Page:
Slovakia’s leftist-nationalist Prime Minister Robert Fico has termed the outcome of the general election “complicated.”
Almost complete results show he has won the ballot, but his SMER party has lost the parliamentary majority.
Fico will now be forced find coalition partners in order to take office for a third term.
“It is true that the election results are very complicated, which confirms that our political system is very “lively” and we will probably have to work with a huge number of political parties which will get into the parliament of the Slovak Republic,” he said following the election.
At least nine groups have reached or exceeded the five percent threshold needed for seats in parliament.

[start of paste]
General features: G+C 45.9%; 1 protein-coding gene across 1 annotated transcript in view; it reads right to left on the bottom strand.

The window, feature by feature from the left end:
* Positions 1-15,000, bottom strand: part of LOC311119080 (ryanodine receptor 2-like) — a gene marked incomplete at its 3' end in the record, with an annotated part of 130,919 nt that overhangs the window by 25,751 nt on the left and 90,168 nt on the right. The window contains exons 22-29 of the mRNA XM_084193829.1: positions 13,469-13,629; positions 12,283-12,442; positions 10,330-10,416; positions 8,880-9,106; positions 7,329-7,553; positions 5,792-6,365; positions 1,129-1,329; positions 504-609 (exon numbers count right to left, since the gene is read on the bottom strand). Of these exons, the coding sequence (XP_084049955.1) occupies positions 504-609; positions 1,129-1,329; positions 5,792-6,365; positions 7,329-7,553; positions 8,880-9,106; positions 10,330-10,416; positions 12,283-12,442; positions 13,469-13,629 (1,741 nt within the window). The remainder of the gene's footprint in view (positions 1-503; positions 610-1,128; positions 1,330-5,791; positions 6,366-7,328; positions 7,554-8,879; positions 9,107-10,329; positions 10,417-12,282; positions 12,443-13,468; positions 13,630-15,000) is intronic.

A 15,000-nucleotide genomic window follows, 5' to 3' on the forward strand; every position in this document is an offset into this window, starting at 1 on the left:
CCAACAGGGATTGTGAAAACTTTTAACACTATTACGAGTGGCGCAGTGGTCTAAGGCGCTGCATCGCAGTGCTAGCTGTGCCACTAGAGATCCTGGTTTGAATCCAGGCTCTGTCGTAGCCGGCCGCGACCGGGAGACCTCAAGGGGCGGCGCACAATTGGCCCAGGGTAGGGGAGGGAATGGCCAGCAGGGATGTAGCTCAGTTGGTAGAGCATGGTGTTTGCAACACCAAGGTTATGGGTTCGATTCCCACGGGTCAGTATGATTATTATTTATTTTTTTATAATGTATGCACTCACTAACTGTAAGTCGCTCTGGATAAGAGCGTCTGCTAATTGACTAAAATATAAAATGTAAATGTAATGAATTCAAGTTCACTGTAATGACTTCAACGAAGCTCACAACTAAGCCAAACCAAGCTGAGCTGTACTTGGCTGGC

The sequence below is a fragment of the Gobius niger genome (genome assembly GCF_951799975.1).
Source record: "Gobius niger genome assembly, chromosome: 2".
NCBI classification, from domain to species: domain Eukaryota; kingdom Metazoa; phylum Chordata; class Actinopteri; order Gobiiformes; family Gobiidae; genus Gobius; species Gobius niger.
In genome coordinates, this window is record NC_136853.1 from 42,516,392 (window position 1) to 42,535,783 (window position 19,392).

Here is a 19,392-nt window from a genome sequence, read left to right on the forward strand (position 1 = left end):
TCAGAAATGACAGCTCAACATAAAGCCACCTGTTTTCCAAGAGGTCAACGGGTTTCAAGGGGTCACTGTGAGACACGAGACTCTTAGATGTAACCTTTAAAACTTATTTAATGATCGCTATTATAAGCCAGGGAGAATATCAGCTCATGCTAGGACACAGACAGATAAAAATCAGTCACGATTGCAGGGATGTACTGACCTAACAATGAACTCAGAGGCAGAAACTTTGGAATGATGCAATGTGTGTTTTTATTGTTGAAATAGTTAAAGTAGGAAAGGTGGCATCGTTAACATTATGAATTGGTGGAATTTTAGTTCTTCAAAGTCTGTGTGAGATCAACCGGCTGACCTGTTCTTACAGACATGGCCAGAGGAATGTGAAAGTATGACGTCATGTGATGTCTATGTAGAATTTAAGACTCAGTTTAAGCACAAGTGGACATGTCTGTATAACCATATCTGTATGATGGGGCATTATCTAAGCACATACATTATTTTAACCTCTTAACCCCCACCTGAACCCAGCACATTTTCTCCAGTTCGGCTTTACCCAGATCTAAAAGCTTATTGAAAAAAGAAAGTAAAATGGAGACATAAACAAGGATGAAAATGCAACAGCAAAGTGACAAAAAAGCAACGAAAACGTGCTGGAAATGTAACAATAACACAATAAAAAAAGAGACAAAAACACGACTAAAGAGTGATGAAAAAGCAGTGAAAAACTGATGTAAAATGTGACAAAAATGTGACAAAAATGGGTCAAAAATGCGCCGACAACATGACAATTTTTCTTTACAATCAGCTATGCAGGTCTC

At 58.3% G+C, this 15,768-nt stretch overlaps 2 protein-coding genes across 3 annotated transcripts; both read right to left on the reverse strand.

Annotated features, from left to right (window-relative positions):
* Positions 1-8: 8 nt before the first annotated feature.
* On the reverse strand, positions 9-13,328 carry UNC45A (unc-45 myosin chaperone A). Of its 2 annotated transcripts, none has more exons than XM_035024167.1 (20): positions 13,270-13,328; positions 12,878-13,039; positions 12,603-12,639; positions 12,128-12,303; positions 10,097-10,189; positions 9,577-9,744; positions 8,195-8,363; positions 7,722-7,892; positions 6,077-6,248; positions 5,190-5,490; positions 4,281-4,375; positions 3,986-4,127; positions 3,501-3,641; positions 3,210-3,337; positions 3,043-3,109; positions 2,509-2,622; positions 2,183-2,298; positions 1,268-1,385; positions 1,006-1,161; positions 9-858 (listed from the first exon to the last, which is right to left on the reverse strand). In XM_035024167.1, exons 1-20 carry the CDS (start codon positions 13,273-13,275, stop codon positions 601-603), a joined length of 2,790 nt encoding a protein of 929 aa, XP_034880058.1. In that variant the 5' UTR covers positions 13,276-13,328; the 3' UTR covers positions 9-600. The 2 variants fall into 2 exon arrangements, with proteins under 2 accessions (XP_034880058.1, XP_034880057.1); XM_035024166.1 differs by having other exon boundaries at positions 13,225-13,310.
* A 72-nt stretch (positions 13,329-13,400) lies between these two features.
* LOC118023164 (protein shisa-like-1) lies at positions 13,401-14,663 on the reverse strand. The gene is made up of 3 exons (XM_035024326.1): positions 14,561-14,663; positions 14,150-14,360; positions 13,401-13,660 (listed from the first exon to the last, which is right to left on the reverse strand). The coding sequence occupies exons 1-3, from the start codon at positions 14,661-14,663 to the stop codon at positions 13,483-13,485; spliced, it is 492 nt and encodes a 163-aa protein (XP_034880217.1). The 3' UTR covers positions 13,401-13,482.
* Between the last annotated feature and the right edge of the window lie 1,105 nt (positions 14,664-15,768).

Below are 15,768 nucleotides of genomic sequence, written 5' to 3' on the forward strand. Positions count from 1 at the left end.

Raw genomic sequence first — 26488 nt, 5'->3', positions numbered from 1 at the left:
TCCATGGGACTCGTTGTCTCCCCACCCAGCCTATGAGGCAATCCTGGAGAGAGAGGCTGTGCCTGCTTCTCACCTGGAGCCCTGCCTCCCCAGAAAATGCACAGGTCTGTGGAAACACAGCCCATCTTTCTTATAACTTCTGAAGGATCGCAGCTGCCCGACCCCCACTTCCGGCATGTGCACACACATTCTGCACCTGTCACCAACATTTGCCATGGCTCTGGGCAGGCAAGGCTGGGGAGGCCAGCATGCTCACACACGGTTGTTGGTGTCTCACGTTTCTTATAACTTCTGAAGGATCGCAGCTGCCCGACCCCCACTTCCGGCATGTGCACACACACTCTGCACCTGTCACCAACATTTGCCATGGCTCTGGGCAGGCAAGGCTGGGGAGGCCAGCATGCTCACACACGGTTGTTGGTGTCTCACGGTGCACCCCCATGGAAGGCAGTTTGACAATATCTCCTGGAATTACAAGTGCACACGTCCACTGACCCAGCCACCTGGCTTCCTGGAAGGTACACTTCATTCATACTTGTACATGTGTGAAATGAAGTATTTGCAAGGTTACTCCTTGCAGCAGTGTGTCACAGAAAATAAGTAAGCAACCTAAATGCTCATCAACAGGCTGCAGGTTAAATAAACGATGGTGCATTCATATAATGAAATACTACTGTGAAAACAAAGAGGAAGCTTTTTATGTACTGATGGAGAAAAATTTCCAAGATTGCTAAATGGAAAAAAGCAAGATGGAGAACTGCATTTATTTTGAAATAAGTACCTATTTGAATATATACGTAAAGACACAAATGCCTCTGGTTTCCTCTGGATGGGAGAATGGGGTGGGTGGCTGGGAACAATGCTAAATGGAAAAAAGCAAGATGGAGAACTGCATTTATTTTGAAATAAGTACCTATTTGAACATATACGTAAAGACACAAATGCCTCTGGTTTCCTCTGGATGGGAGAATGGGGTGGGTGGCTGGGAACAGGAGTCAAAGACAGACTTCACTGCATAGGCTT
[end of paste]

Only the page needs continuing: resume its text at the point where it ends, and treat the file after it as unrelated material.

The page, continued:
Any centre-right coalition would include the libertarian SaS Freedom and Solidarity party, although its leader has indicated he won’t join Fico’s Social Democrats or far-right parties, such Our Slovakia, which is also on track for seats in parliament.
The SMER party is known for its populist policies such as free train travel for students and pensioners.
Fico has also vowed not to accept a single Muslim migrant – a hardline stance on immigration, which chimes with neighbouring regimes in Poland and Hungary.
Brussels, meanwhile will be keeping a close eye on events in Slovakia, which is due to take over the EU’s rotating presidency for six months from July, 2016.